There is one great minaret at Samarra, but what happened if Caliph al-Mutawakkil decided to build twelve!?!


The Caliph loved beautiful geometry, so if he had built twelve minarets, he might have chosen to build them in an array with 90 degree rotational symmetry. Let’s see how that might work…


He builds one minaret.


Because the first minaret was built… and because we have 90 degree rotational symmetry… we know another must be built here…

and another here…

and another here…

This looks like its going to be easy, but there is one other rule that the Caliph decides to follow.

He wants that the singers on all 12 minarets can see each other.

All these four can see each other, but we must make sure that we don’t have three minarets in a line.

Let’s build another…




Because of rotational symmetry, we must build three more…


Everything is still looking good. No three minarets are in a line.

We need to build again (remember we need to build 12.)


Because we have 90 degree rotational symmetry we must build three more…


Here they are… and it looks that we have no three minarets on the same line. Is that right? The green line certainly looks good.

No! We have failed. This line has three minarets. Not all the singers can see each other.

This is your first task – build twelve minarets in Samarra.

At the end of this slide show there will be downloadable puzzle-sheets.


For the next challenge we are travelling to the court of Suleiman the Magnificent in Istanbul in the 1500s. You are an apprentice city planner working under Mimar Sinan, the chief architect of Suleiman the Magnificent. Again, your job is to build minarets so that no three lie in a line…


Your task is more difficult – you have 20 minarets to construct, but at least you have been given three to start… and told that the final plan must have mirror symmetry as shown.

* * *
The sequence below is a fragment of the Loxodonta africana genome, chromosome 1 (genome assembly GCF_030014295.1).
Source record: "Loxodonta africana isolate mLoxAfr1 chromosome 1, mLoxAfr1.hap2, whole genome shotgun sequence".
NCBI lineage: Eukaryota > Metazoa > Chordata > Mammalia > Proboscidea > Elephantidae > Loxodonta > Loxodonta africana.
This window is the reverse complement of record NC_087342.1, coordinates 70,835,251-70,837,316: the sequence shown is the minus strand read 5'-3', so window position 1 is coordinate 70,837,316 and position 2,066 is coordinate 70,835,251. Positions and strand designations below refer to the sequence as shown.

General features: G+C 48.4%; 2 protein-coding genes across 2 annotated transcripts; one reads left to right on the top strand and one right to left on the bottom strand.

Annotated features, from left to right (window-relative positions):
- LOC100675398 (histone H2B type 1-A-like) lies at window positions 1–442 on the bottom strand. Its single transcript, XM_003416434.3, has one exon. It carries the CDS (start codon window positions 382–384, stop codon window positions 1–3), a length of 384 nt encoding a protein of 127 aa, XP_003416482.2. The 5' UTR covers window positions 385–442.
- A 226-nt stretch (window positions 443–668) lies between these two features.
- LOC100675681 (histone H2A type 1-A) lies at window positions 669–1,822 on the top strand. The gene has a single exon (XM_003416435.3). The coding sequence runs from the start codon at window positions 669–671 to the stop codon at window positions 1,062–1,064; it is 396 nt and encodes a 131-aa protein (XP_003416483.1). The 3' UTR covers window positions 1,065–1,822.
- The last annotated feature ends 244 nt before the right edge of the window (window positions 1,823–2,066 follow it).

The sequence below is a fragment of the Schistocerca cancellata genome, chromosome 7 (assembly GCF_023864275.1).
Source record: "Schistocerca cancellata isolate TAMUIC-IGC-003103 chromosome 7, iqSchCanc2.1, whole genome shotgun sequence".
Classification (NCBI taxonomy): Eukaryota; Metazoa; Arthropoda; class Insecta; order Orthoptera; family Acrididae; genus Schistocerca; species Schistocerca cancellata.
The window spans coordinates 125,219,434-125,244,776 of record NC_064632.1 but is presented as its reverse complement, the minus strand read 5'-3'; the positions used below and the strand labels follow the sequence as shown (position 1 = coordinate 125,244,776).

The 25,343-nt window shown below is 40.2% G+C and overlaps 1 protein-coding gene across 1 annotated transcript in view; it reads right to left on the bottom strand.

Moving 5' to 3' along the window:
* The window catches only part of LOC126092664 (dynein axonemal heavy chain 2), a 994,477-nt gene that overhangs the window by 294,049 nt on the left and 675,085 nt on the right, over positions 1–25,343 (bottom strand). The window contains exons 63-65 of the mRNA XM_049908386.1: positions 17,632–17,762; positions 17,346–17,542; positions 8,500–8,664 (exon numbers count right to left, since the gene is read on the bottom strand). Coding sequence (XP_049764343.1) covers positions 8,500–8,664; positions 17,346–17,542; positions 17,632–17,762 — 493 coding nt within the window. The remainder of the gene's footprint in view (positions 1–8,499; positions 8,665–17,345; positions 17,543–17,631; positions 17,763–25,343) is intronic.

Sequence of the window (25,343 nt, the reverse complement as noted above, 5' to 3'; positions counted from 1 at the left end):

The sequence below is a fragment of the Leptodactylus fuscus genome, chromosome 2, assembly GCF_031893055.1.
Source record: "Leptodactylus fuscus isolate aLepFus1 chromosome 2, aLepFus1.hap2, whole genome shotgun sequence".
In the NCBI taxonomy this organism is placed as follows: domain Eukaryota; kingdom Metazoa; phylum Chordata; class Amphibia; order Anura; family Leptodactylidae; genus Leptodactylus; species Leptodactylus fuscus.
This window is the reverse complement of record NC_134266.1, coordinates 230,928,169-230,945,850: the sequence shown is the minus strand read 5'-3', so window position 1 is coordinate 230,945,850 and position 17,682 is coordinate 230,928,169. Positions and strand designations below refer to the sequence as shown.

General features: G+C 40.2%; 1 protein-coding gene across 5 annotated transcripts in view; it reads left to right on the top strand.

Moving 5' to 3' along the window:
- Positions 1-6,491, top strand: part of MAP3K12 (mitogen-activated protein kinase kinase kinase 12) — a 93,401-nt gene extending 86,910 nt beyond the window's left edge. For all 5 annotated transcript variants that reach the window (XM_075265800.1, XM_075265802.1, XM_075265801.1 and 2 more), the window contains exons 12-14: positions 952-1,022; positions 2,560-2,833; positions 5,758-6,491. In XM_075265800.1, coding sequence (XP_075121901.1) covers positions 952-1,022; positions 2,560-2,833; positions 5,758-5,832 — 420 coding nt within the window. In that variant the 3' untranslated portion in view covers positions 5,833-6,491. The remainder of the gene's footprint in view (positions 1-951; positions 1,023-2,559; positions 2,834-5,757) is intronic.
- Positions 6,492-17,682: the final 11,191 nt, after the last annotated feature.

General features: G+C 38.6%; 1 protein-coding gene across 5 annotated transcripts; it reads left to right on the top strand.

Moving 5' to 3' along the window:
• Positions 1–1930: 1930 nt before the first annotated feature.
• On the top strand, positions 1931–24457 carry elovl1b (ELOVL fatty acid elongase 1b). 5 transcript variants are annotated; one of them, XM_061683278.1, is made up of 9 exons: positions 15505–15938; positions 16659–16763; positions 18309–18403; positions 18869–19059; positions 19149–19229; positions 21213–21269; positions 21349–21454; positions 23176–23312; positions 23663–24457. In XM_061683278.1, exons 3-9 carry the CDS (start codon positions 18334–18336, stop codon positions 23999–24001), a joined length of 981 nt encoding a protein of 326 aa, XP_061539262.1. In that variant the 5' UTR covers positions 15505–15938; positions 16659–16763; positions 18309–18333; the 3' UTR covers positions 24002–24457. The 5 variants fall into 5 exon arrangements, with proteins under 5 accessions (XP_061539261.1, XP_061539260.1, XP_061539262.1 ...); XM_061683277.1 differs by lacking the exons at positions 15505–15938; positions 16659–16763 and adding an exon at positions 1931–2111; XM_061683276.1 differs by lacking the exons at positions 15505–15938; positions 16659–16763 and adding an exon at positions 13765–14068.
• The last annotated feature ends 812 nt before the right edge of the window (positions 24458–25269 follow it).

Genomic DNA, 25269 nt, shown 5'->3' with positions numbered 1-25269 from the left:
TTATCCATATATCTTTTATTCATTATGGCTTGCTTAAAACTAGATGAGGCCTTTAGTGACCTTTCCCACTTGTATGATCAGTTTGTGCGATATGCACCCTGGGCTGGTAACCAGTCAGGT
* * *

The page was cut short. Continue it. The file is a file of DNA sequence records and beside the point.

…because of this line of mirror symmetry – which new minarets must be built?

One of the minarets sits right on the line of symmetry, so we only needed to build two more minarets.

Now let’s consider this line of symmetry. Where do we build new minarets because of this line?

We have ten of our twenty minarets already built. We KNOW these are right since the initial three minarets were correct, but now we must venture forth into the unknown…

Does this work or not?

This line is good…

…but again we have an error.

Instead of always getting bigger and bigger as you move through these puzzle-sheets, you can try to find ALL the solutions for cities 4×4 and smaller.


There is nothing wrong to flip the tables and give your top students the task of finding ALL small solutions while giving middling students the thrill of tackling the toughest problems BEFORE the top kids tackle them. The video below actually shows grade one students tackling the 4×4 solutions. I have never had a grade one student find all solutions.

Download puzzle-sheets here.


No three minarets in a line

(Dudeney, 1917)

The puzzle presented in the slide show above is for students working on symmetry. The video on the right shows the related unsolved problem posed by Henry Dudeney in 1917 used in a younger grade.

Standards for Mathematical Practice

MathPickle puzzle and game designs engage a wide spectrum of student abilities while targeting the following Standards for Mathematical Practice:

MP1 Toughen up!

This is problem solving where our students develop grit and resiliency in the face of nasty, thorny problems. It is the most sought after skill for our students.

MP3 Work together!

This is collaborative problem solving in which students discuss their strategies to solve a problem and identify missteps in a failed solution. MathPickle recommends pairing up students for all its puzzles.

MP6 Be precise!

This is where our students learn to communicate using precise terminology. MathPickle encourages students not only to use the precise terms of others, but to invent and rigorously define their own terms.

MP7 Be observant!

One of the things that the human brain does very well is identify pattern. We sometimes do this too well and identify patterns that don't really exist.


Please use MathPickle in your classrooms. If you have improvements to make, please contact us. We'll give you credit 😉

Gordon Hamilton

(MMath, PhD)


Lora Saarnio